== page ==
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Changing Lanes-Dvd (Chk)
Changing Lanes-Dvd
Chk
Genres: Drama
2002

Impeccably crafted and smarter than your average thriller, Changing Lanes proves that revenge is a dish best served cold. A high-powered attorney (Ben Affleck) learns that lesson the hard way after he flees the scene of an...  more »
     
     

Movie Details

Genres: Drama
Sub-Genres: Love & Romance
Studio: Paramount
Format: DVD
DVD Release Date: 09/10/2002
Release Year: 2002
Number of Discs: 1
SwapaDVD Credits: 1
Total Copies: 16
Members Wishing: 0
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Movie Reviews

One of the Most Underrated Movies in Years
Kasey Driscoll | 07/05/2007
(5 out of 5 stars)

"South African director Roger Michell directs this hit suspense thriller starring Ben Affleck and Samuel L. Jackson. Michell is actually very skilled and has a tremendous amount of mainstream appeal. He also directed last years Venus, which was another solid film albeit very different from Changing Lanes. Ben Affleck plays Gavin, a successful Wall Street attorney who must file a power of appointment for his company, which is run by his father-in-law played by Sydney Pollack. The document will sign a company over to his law firm and that company is owned by a dying man. Ethical questions certainly surround the document and as things unfold we find out even more. Doyle is played by Samuel L. Jackson, he is an insurance salesman and a recovering alcoholic who wants badly to restore his family before his wife takes his children away to the west coast. We get the feeling that Doyle is a wounded man and his actions are unacceptable at times. Actually both characters are deeply flawed and that is what makes their collision so engaging.

On his way to court to file this crucial document, Gavin gets into a car accident with Doyle. He doesn't prioritize the accident and instead must leave the scene to make it to court on time. Doyle's car will not drive and he is in the middle of a highway median when Gavin takes off in a rush. It of course begins to rain. Doyle himself was on his way to court and when he eventually gets there he finds out that he is too late. His goal was to surprise his wife with a mortgage loan he just received so his family would stay. He was attempting to get some resolution to whatever chaos he may have caused his family before this movie begins. Unfortunately for Gavin the power of appointment was left at the scene of the accident and is in Doyle's possession. Doyle, sour for being left in the rain on the highway and missing his chance in court, refuses to give Gavin the document. Needless to say they both have reasonable vendettas against one another and the battle they have escalates throughout as the film goes forward. These two men are basically dehumanized to one another and it doesn't help matters that they both come from entirely different worlds. They are opposites in life, so they are fundamentally opposed to one another when the first sign of conflict surfaces. It turns out that Changing Lanes evolves into a unique commentary on the darkest sides of human nature. It is unique because we visit these dark decisions by way of likeable and real character portrayals. To avoid spoilers, I won't reveal anymore than I have already.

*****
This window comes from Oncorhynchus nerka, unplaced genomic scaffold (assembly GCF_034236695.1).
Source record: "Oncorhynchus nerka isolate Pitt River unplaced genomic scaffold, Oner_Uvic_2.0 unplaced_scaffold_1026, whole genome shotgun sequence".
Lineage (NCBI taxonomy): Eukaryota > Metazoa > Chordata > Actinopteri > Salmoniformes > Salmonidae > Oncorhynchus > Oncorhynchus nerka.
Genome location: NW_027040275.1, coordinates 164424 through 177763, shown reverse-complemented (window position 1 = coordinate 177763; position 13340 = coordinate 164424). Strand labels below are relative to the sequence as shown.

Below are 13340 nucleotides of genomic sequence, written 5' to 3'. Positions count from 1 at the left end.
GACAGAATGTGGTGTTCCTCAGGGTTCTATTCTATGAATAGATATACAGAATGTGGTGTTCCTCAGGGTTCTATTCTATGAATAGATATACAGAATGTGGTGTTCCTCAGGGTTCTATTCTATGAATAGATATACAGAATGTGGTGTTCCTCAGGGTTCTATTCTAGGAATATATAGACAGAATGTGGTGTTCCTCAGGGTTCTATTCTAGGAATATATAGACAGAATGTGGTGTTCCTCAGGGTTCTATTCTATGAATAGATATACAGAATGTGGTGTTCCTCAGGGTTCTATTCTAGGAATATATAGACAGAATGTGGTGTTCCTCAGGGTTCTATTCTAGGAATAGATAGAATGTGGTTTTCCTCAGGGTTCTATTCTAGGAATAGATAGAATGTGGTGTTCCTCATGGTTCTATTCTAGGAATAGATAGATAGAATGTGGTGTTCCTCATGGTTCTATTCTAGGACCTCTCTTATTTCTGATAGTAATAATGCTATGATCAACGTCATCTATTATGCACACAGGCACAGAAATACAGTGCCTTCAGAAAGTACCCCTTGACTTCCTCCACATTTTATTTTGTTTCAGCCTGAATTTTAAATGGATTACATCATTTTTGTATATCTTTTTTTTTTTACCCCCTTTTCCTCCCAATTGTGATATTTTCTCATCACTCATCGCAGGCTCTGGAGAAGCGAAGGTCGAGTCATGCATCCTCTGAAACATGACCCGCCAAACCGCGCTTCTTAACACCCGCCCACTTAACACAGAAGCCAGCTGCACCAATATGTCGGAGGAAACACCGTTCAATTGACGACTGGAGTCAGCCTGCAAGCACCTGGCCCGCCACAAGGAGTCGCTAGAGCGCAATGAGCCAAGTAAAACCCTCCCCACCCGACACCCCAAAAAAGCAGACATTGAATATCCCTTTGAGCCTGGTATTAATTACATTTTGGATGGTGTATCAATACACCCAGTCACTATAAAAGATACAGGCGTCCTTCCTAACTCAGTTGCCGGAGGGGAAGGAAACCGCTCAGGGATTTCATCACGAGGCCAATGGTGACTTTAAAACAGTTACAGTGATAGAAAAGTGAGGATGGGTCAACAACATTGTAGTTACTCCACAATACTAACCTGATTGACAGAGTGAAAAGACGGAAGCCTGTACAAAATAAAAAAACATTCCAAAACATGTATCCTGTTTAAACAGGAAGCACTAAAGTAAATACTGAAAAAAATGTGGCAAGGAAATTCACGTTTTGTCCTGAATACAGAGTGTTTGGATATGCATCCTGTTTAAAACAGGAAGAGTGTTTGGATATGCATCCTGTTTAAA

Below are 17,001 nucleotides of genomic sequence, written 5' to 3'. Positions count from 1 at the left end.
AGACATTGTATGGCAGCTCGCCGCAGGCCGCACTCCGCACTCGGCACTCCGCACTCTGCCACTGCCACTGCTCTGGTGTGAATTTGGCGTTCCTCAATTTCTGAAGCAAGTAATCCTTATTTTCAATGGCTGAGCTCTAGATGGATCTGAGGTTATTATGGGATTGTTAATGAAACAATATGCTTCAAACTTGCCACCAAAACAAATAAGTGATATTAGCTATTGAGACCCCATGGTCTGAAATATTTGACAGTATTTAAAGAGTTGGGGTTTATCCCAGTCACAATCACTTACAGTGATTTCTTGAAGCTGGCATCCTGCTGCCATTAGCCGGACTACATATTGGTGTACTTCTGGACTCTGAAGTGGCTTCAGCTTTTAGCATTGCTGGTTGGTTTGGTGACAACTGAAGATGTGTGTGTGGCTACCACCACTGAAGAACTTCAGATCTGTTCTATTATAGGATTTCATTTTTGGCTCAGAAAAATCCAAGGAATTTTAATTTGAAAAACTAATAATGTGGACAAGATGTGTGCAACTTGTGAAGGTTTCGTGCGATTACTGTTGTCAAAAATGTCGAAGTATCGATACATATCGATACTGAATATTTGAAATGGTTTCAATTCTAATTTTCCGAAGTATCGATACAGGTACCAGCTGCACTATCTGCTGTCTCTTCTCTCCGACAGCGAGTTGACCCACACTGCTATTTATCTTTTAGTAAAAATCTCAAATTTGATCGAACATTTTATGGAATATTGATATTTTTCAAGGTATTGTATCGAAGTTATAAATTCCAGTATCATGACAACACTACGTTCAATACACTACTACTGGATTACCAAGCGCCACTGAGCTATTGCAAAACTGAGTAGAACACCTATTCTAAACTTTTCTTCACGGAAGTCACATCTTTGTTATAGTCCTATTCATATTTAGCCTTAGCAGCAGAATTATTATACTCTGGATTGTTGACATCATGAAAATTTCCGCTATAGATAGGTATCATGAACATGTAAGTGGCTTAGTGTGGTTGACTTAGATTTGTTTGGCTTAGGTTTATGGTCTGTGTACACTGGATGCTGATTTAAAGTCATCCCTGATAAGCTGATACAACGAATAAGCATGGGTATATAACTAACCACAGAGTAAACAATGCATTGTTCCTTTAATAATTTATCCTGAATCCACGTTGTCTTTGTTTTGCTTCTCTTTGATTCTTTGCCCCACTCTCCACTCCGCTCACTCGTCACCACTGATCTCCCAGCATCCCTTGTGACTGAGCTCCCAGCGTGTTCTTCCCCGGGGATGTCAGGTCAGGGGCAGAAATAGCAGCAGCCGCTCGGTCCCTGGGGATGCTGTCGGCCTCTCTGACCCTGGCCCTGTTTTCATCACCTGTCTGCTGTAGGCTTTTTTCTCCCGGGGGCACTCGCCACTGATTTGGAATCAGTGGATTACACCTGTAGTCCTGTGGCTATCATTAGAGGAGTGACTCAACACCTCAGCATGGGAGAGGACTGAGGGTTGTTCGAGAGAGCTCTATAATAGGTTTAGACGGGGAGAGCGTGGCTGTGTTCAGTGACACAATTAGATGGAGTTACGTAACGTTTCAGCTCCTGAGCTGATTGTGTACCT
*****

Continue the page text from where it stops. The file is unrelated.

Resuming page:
Samuel L. Jackson is obviously an outstanding actor and he is great here but the most surprising thing is Ben Affleck matches him and then some. It's a shame Ben's reputation as an actor was so horrible at the time Changing Lanes came out because his performance definitely deserved some praise. Sydney Pollack is also outstanding as an exceptionally believable and accessible villain. A lot of the credit goes to the screenplay here for exposing pragmatic reactions to specific circumstances instead of superficial morality. There are no purely ethical and moral figures in Changing Lanes, but then again I can't think of too many in real life either. If they did exist in Changing Lanes then its commentary would be disrupted completely, but I still held out hoping reason would creek into the picture. Chaos reigns here and humanity is called upon to prevail. It puts suspense on a much larger societal scale for me. I know that the ending bothered those hoping for something more retributive but try to see Changing Lanes as a story about healing, not revenge."
A superb thriller and character study.
Eric | 09/11/2002
(5 out of 5 stars)